How to Keep Cleaning Tools from Becoming Vectors of Contamination

Recently, the FDA issued a warning letter to a food manufacturing facility. One of the critical inspectional violations pointed to the improper use and storage of an unclean broom that spread Listeria monocytogenes from a wet cooler passageway to a ready-to-eat (RTE) production room.(1) Environmental swabbing and microbiological whole genome sequence testing implicated the broom in spreading the bacteria. This is a timely example of how cleaning equipment can be vectors of cross-contamination in plants if tools are inappropriately selected, used, cleaned, stored, or maintained.

According to the CDC, Listeria monocytogenes causes about 1,600 foodborne illness hospitalizations and 260 deaths in the U.S. every year, and of late, a significant number of outbreaks have been associated with inadequate environmental sanitation regimes within RTE deli establishments. These harmful micro-organisms, if not controlled, may eventually persist as biofilms (on common environmental surfaces, such as tools, utensils, and equipment) which could become difficult to eradicate through regular cleaning and sanitization.(2) Other examples of biofilm-producing pathogens of public health importance include Salmonella and E. coli O157:H7.

Moreover, cleaning tool surfaces can also become carriers of key food safety hazards such as allergens and foreign materials. Hence avoiding or minimizing contamination incidents require a proactive, integrated sanitation approach – this may include the following strategies:

  1. Implement a risk-based hygienic zoning program – It’s worthwhile to divide the facility into manageable areas and to separate processes based on risk. With zoning protocols, tools used at raw product cooler storage areas can be separated from tools employed in the RTE production room. Such an approach may be effectively combined with the 5S [Sorting, Setting-in-order, Shining, Standardizing, and Sustaining the tool management system] (3) and color-coding programs (4) to control cross-contamination incidents in plants.
  2. Select high-quality, durable, color-coded tools – Remco provides a range of sanitation tools – such as brushes, brooms, squeegees etc. – for cleaning food-contact and non-food contact surfaces within an area. Tool selection is important in the fight against cross-contamination. For example, black pipe brushes that can withstand harsh chemicals are normally allocated for drains, while, a high-temperature resistant tool of another distinguishable color may be used to clean hot surfaces of baking ovens. Our range of tools is available at: https://remcoproducts.com/products/.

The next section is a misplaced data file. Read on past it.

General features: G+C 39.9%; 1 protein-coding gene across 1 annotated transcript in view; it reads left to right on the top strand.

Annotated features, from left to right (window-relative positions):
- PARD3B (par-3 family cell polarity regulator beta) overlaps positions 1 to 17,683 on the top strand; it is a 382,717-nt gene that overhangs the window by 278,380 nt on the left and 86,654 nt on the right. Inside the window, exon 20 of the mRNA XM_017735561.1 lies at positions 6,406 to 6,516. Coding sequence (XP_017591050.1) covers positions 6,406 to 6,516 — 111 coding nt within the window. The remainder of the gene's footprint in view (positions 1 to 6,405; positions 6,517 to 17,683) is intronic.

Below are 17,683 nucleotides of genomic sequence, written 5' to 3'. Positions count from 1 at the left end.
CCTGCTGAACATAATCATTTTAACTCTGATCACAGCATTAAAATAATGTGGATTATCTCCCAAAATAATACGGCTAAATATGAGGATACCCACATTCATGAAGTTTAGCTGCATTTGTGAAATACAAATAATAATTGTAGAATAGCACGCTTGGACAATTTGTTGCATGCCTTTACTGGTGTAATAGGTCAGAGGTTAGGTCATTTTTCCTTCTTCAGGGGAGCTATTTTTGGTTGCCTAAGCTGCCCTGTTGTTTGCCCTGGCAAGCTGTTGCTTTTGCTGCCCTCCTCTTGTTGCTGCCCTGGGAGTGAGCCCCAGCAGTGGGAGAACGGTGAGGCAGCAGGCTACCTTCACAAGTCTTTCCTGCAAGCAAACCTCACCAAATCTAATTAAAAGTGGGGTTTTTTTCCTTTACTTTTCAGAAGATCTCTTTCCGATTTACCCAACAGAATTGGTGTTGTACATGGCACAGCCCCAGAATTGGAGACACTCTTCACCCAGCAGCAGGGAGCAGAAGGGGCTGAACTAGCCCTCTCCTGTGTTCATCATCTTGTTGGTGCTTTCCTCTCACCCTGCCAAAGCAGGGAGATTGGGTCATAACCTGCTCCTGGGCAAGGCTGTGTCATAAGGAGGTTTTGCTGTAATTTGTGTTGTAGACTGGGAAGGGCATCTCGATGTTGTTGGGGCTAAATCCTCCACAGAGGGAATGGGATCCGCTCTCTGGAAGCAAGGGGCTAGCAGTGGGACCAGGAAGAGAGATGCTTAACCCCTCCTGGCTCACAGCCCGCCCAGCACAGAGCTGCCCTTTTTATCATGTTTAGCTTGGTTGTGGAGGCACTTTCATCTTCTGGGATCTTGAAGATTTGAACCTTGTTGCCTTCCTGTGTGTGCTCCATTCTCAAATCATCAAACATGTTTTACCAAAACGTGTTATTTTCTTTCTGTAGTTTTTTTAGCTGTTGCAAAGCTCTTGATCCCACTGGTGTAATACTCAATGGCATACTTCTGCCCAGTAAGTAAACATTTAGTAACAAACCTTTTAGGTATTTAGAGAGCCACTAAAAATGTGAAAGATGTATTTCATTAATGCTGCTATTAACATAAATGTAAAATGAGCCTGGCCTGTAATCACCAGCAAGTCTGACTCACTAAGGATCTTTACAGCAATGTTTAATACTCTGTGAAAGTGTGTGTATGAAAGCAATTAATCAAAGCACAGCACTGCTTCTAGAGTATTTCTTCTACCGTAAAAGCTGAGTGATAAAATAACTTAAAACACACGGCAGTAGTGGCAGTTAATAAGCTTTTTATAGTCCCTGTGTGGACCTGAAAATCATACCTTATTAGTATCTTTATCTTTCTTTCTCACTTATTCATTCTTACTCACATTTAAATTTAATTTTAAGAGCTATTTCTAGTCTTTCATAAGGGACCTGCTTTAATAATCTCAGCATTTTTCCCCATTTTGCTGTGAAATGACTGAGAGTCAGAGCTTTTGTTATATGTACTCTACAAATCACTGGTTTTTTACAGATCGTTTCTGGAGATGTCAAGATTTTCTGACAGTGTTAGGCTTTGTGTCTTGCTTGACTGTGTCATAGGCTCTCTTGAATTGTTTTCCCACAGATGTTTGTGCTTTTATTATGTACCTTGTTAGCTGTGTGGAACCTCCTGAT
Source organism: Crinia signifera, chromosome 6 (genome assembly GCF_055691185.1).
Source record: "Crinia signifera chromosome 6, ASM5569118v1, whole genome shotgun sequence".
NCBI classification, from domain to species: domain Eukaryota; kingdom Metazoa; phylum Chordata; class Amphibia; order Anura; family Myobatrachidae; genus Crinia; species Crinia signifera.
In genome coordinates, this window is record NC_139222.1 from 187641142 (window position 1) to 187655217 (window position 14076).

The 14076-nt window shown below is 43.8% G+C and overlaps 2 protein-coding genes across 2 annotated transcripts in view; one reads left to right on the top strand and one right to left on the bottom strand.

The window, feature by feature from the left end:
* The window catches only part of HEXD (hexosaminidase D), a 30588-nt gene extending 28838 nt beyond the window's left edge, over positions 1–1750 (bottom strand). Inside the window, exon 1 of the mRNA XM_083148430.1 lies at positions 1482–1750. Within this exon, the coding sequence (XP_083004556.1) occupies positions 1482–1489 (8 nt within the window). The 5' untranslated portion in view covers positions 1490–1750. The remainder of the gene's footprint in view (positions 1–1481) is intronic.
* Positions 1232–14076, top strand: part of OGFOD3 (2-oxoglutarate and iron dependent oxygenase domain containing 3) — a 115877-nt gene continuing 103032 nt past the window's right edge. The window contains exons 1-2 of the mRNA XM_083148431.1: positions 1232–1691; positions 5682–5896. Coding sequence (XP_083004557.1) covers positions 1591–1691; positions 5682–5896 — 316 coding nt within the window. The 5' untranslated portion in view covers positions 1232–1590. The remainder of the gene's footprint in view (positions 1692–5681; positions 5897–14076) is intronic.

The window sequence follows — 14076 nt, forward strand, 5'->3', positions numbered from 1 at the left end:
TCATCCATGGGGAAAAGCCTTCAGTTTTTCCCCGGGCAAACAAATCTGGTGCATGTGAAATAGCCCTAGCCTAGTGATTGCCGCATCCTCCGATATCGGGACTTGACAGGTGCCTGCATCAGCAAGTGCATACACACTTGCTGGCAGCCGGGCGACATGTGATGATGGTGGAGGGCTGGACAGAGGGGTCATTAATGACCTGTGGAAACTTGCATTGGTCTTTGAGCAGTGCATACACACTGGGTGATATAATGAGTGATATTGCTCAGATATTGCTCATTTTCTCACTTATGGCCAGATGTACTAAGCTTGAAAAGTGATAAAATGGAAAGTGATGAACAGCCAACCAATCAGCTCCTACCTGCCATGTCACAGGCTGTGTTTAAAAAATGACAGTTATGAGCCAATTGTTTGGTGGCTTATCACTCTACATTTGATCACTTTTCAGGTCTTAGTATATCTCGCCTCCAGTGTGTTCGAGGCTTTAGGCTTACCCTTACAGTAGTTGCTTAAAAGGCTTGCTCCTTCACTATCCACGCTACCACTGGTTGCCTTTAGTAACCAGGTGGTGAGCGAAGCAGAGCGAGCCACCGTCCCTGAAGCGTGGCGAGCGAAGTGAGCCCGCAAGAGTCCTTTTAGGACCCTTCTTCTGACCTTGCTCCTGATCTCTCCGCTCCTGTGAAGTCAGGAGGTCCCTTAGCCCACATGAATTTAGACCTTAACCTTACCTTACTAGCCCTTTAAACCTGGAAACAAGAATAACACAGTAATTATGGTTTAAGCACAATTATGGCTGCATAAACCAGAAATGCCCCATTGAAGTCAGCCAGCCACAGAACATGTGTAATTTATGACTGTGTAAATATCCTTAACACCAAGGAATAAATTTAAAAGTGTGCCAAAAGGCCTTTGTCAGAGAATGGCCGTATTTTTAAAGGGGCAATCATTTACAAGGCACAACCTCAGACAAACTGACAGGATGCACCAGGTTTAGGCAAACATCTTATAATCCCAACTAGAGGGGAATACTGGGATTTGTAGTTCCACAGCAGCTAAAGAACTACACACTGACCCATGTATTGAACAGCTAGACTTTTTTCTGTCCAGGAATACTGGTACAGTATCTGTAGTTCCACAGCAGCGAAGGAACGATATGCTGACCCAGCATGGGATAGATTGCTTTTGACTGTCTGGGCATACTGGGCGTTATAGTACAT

3. Ensure effective tool decontamination – Tools must be cleaned and sanitized (as appropriate), at least before and after use, and usually at frequencies in-between high-risk operations, as safely and securely, in order to avoid any potential contamination. Tool decontamination using water generally involves effective soil removal from the surface and involves the validation and verification of key parameters like – contact Time, mechanical Action, Chemical concentration, washing Temperature, the use of trained and competent Employees, and appropriate Resources and sanitation aids. (2,5)
  4. Follow proper tool storage, care, and replacement procedures – Cleaned tools should be stored properly on racks with heads down that are off the floor and distant from other tool handles. The tools should be placed in a single row so that condensate from the tool above does not drip and contaminate the tool below. Tools, as environmental surfaces, must be routinely checked and preferably monitored through visual inspection, ATP testing, microbial swabbing and testing, etc. Any damaged, worn-out tool should immediately be disposed and replaced with new conforming tools. (5)
  5. Recommend hygienically-designed tools – A 1990 UK government-funded study showed that 47% of the cleaning equipment sampled was found positive for Listeria monocytogenes, which reinforces the premise that tools are possible vectors of contamination. One of the valid recommendations is to have tools that are free of contamination traps, have a smooth surface, are of one-piece construction, and most importantly, are easily cleanable, inspectable, and maintainable.(6) Hygienically designed tools like the UST Vikan brushes and Ultra-Hygiene Squeegee range of hygienic-design construction are highly recommended for high-risk areas such as the RTE processing rooms.

Remco can help you with the proper selection, storage, care, and maintenance of tools and equipment that are required to effectively clean surfaces and avoid contamination incidences in food plants. For more information about our products and solutions, click here.

References:

  1. Food Safety News on food companies warned over violations –https://www.foodsafetynews.com/2020/11/two-california-food-companies-warned-over-violations/
  2. The role of manual cleaning in biofilm prevention and removal –https://go.remcoproducts.com/biofilms
  3. 5S in the food industry – https://remcoproducts.com/5s-in-the-food-industry/
  4. Color-coding toolkit for food processing facilities –https://remcoproducts.com/toolkit/
  5. Optimizing food safety through good cleaning tool maintenance –https://remcoproducts.com/cleaning-tool-maintenance/